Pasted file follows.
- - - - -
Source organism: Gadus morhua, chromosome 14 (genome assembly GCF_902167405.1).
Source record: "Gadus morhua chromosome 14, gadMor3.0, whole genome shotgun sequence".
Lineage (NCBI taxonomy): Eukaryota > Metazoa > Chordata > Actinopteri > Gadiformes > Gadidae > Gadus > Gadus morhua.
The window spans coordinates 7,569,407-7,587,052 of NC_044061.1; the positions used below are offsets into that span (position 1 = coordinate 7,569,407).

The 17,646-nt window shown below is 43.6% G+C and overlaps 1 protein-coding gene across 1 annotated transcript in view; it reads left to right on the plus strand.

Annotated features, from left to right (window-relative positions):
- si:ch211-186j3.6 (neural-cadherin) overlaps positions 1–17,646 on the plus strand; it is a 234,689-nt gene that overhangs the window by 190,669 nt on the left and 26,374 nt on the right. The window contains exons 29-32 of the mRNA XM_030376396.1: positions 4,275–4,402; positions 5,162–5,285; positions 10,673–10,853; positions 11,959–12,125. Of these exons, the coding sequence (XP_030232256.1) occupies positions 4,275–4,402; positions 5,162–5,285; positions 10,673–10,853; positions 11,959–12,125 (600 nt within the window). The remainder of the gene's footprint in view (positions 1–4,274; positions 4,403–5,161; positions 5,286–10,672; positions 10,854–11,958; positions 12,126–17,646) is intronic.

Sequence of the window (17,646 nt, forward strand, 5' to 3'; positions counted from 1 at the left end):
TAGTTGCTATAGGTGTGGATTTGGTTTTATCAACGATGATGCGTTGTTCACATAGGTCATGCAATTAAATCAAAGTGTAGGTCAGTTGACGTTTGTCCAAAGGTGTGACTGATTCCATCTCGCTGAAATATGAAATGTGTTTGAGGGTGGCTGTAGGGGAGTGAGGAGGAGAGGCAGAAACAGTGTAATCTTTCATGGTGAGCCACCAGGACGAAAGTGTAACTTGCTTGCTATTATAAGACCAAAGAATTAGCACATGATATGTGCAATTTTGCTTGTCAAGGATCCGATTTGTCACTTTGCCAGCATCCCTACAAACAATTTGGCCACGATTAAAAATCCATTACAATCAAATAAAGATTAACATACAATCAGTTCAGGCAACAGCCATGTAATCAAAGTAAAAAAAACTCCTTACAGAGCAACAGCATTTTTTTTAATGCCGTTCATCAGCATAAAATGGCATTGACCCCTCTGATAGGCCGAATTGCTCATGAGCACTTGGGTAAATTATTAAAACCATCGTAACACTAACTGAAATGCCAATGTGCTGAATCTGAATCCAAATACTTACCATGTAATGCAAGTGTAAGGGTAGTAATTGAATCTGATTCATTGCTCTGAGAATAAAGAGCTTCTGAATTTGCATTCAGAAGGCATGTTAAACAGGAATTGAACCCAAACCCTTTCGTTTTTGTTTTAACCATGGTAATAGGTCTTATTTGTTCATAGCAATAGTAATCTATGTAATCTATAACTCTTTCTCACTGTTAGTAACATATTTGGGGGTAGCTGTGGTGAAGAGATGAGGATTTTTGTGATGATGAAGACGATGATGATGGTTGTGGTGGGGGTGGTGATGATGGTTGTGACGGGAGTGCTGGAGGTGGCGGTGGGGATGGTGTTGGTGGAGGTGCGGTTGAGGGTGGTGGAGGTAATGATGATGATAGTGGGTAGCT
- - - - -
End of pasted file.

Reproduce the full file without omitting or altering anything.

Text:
Source organism: Gadus morhua, chromosome 14 (genome assembly GCF_902167405.1).
Source record: "Gadus morhua chromosome 14, gadMor3.0, whole genome shotgun sequence".
Lineage (NCBI taxonomy): Eukaryota > Metazoa > Chordata > Actinopteri > Gadiformes > Gadidae > Gadus > Gadus morhua.
The window spans coordinates 7,569,407-7,587,052 of NC_044061.1; the positions used below are offsets into that span (position 1 = coordinate 7,569,407).

The 17,646-nt window shown below is 43.6% G+C and overlaps 1 protein-coding gene across 1 annotated transcript in view; it reads left to right on the plus strand.

Annotated features, from left to right (window-relative positions):
- si:ch211-186j3.6 (neural-cadherin) overlaps positions 1–17,646 on the plus strand; it is a 234,689-nt gene that overhangs the window by 190,669 nt on the left and 26,374 nt on the right. The window contains exons 29-32 of the mRNA XM_030376396.1: positions 4,275–4,402; positions 5,162–5,285; positions 10,673–10,853; positions 11,959–12,125. Of these exons, the coding sequence (XP_030232256.1) occupies positions 4,275–4,402; positions 5,162–5,285; positions 10,673–10,853; positions 11,959–12,125 (600 nt within the window). The remainder of the gene's footprint in view (positions 1–4,274; positions 4,403–5,161; positions 5,286–10,672; positions 10,854–11,958; positions 12,126–17,646) is intronic.

Sequence of the window (17,646 nt, forward strand, 5' to 3'; positions counted from 1 at the left end):
TAGTTGCTATAGGTGTGGATTTGGTTTTATCAACGATGATGCGTTGTTCACATAGGTCATGCAATTAAATCAAAGTGTAGGTCAGTTGACGTTTGTCCAAAGGTGTGACTGATTCCATCTCGCTGAAATATGAAATGTGTTTGAGGGTGGCTGTAGGGGAGTGAGGAGGAGAGGCAGAAACAGTGTAATCTTTCATGGTGAGCCACCAGGACGAAAGTGTAACTTGCTTGCTATTATAAGACCAAAGAATTAGCACATGATATGTGCAATTTTGCTTGTCAAGGATCCGATTTGTCACTTTGCCAGCATCCCTACAAACAATTTGGCCACGATTAAAAATCCATTACAATCAAATAAAGATTAACATACAATCAGTTCAGGCAACAGCCATGTAATCAAAGTAAAAAAAACTCCTTACAGAGCAACAGCATTTTTTTTAATGCCGTTCATCAGCATAAAATGGCATTGACCCCTCTGATAGGCCGAATTGCTCATGAGCACTTGGGTAAATTATTAAAACCATCGTAACACTAACTGAAATGCCAATGTGCTGAATCTGAATCCAAATACTTACCATGTAATGCAAGTGTAAGGGTAGTAATTGAATCTGATTCATTGCTCTGAGAATAAAGAGCTTCTGAATTTGCATTCAGAAGGCATGTTAAACAGGAATTGAACCCAAACCCTTTCGTTTTTGTTTTAACCATGGTAATAGGTCTTATTTGTTCATAGCAATAGTAATCTATGTAATCTATAACTCTTTCTCACTGTTAGTAACATATTTGGGGGTAGCTGTGGTGAAGAGATGAGGATTTTTGTGATGATGAAGACGATGATGATGGTTGTGGTGGGGGTGGTGATGATGGTTGTGACGGGAGTGCTGGAGGTGGCGGTGGGGATGGTGTTGGTGGAGGTGCGGTTGAGGGTGGTGGAGGTAATGATGATGATAGTGGGTAGCT